Democracy and the United Nations
Marianne Sennick, CSJ
Main Representative CSJ UNNGO
When the United Nations conveneson September 15, 2020, it celebrates its 75th anniversary. It is also the beginning of the Decade of Action to fulfill the Sustainable Development Goals adopted in 2015. (https://unsdg.un.org/2030-agenda/decade-action)
The UN General Assembly passed a resolution proclaiming September 15, 2020 the International Day of Democracy. Democracy is discussed in SDG #16 ”Promote peaceful and inclusive societies for sustainable development, provide access to justice for all and build effective, accountable and inclusive institutions at all levels.” Two of the targets of SDG #16 are:
#10.3 “Promote the rule of law at the national and international levels…”
#10.6 “Develop effective, accountable and transparent institutions at all levels.”
The same week, September 17, is annually celebrated as US Constitution Day the last time the writers of the U.S Constitution convened and signed the document in 1787.
From its inception, democracy has been an underlying fundamental principle of the United Nations. The Preamble of the UN Charter begins “We the people…” the basic foundation of the meaning of democracy.
Throughout the UN’s history it has progressively developed a framework for democratic principles. They are based on fundamental human rights. (https://www.un.org/en/sections/issues-depths/democracy
The universal values of democracy are embodied in the Universal Declaration of Human Rights signed by UN member nations of the General Assembly in 1948. Eleanor Roosevelt was the driving force behind the adoption of the Declaration. It states that the authority of the government is based on the will of the people. Its list of rights are the foundation upon which democracy can grow and flourish.
The fundamental treaty incorporating the human rights of democracy in international law is the International Covenant on Civil and Political Rights. It includes freedom of expression, right of peaceful assembly and the right of association with others.
The International Convention on Economic, Social and Cultural Rights provides for: the right to work in just and favorable conditions; the right to social protection, to an adequate standard of living and to the highest standards of physical and mental well-being; the right to education and the enjoyments and benefits of cultural freedom and scientific progress.
The UN Commission on Human Rights in 2002 now succeeded by the UN Human Rights Council explained that the human rights treaties provide the basic understanding of values and principles of democracy. The ten basic principles are:
- Respect for human rights and fundamental freedoms
- Freedom of association
- Freedom of expression and opinion
- Access to power and its exercise in accordance with the rule of law.
- The holding of periodic free and fair elections by universal suffrage and secret ballot as the expression of the will of the people.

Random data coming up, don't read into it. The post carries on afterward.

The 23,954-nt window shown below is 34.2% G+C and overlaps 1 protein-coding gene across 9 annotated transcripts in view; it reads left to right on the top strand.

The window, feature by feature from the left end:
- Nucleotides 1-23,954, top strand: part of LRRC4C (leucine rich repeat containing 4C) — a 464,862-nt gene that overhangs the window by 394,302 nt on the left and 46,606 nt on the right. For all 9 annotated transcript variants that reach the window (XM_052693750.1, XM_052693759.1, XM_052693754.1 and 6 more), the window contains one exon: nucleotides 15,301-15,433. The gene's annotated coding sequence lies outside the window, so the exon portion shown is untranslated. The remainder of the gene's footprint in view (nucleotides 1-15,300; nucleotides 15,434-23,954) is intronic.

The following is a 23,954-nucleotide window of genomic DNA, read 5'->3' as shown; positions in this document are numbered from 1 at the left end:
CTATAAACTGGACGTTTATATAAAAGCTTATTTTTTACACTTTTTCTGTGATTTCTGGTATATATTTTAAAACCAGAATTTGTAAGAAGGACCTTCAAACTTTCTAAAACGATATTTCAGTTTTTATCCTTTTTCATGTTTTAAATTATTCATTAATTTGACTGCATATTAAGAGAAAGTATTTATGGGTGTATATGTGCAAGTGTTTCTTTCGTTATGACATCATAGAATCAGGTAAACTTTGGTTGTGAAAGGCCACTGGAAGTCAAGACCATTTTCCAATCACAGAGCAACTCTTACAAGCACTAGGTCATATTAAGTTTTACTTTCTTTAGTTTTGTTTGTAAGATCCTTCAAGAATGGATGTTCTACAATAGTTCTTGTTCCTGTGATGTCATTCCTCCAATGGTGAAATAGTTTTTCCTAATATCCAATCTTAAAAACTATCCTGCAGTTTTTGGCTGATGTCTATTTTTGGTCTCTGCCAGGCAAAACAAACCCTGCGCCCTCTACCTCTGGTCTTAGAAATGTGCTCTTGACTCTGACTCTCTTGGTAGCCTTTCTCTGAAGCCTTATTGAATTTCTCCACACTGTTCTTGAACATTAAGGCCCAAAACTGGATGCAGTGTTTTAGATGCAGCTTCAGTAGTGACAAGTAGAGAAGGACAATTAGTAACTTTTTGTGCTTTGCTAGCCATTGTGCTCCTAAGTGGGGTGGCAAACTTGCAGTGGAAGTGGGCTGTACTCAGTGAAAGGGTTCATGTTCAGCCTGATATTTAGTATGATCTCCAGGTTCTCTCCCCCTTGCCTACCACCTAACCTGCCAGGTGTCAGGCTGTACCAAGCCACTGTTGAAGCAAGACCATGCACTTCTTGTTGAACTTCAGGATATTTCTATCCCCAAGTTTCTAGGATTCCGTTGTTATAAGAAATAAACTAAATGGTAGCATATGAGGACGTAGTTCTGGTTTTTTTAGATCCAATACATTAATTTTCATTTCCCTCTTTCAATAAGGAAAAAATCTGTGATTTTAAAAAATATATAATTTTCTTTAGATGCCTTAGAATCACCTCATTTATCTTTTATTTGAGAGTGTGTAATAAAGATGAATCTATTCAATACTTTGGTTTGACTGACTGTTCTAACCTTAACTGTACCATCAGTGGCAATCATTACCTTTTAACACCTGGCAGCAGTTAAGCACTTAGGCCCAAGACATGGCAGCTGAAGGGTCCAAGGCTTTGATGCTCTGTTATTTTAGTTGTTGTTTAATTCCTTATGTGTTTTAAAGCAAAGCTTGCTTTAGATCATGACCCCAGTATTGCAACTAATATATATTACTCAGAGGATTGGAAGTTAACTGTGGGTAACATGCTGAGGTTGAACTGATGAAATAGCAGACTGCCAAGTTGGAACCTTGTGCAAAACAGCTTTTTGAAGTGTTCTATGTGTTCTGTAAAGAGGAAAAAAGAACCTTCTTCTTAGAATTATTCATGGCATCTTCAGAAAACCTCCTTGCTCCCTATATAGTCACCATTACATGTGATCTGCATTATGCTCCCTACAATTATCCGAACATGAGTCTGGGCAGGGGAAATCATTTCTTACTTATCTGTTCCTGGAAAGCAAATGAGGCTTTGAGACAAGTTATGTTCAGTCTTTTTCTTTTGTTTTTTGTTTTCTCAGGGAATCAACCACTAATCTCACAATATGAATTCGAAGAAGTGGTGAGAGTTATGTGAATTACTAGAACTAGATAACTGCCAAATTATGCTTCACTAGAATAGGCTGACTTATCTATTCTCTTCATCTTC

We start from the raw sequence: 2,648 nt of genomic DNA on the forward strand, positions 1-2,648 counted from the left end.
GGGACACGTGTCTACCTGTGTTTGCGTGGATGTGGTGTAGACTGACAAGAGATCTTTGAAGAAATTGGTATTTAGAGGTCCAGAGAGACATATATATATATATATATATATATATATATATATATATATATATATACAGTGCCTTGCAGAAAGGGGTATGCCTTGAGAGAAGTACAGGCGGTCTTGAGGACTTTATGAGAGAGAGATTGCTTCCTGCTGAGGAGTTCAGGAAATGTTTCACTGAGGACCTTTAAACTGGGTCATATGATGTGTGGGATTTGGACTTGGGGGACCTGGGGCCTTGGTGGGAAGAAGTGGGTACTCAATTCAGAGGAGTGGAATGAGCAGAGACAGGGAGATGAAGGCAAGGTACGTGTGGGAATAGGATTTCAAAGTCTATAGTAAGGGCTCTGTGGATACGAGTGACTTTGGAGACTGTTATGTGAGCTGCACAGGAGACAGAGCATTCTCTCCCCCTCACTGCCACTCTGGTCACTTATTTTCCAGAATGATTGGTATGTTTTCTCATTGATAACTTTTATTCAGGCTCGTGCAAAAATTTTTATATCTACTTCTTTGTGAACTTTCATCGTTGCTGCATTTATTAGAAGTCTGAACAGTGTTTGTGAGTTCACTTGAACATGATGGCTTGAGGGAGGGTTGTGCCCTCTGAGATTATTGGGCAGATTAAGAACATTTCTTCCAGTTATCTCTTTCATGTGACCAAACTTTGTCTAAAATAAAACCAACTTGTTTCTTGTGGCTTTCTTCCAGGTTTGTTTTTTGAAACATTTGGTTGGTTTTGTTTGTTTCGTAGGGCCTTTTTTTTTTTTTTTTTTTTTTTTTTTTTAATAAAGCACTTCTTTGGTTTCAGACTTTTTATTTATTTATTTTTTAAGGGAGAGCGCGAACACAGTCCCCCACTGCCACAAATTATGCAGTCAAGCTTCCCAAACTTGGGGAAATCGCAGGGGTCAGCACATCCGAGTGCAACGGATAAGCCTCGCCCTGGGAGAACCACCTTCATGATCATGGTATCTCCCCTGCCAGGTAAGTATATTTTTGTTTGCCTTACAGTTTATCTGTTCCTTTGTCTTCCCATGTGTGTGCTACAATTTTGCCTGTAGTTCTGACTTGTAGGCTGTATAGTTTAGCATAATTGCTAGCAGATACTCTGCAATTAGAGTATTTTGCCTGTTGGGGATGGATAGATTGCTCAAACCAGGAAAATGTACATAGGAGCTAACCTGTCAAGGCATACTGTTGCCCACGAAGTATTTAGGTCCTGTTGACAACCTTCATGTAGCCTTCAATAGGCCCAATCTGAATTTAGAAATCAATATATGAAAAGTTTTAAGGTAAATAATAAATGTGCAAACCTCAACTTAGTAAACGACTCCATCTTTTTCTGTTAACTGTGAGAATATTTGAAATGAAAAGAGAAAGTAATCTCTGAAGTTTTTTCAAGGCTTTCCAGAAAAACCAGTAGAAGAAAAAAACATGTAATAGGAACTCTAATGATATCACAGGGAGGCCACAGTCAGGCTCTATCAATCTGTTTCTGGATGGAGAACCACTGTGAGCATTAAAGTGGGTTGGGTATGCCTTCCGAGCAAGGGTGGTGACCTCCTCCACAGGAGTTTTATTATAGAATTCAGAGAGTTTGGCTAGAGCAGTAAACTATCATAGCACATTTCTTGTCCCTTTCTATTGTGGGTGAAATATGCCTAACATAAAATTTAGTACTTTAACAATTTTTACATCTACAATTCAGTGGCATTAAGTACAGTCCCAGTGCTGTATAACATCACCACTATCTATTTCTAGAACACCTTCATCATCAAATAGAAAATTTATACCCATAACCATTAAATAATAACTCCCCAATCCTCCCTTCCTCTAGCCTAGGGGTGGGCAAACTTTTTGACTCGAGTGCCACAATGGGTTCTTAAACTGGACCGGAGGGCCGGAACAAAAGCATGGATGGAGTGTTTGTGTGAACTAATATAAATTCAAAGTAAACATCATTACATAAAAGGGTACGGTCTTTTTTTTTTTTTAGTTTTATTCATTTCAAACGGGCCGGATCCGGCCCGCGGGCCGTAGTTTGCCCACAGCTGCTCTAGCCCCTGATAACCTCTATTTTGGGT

- A pluralistic system of political parties and organizations
- The separation of powers
- The independence of the judiciary
- Transparency and accountability in public administration
- Free and independent pluralistic media (https://www.un.org/en/sections/issues-depths/democracy
In 2012 the UN High Commissioner for Human Rights and the Secretary General listed the threats to democracy. Some of these are listed below:
These include violence, sectarianism, extremism and intolerance.Other challenges are poverty, abuse of power, endemic economic and political corruption, impunity and the curtailment of fundamental freedoms.
A healthy democracy must have the characteristics for the suppression of impediments to participation in public life and decision-making such as reduction in income disparities, improved access to economic opportunities and social safety nets.
Incitement to hatred, discrimination or intolerance on any ground is a threat to democracy and should be appropriately countered.(https://www.ohchr.org/Documents/HRBodies/A.HRC/22/29-English2012
In 2004 the U.S. Congress authorized that what was celebrated as Citizenship Day recognizing all who are born in the U.S and all those who have become citizens, as Constitution and Citizenship Day. The head of every federal agency was required to provide each employee with educational and training materials concerning the Constitution on September 17th. It also required that each educational institution that received federal funding should hold a program for students every September 17th Constitution Day and Citizenship Day. (https://constitutioncenter.org)
References on challenges to democracy
Snyder, Tom. On Tyranny: Twenty Lessons From the Twentieth Century. New York: Tim Duggan Books, 2017
“Study on Common Challenges facing States in their efforts to secure democracy and the rule of law from a human rights perspective. UN A/HRC/22/29. Annual Report of the United Nations High Commissioner for Human Rights and Reports of the Office of the High Commissioner and the Secretary General 17 December 2012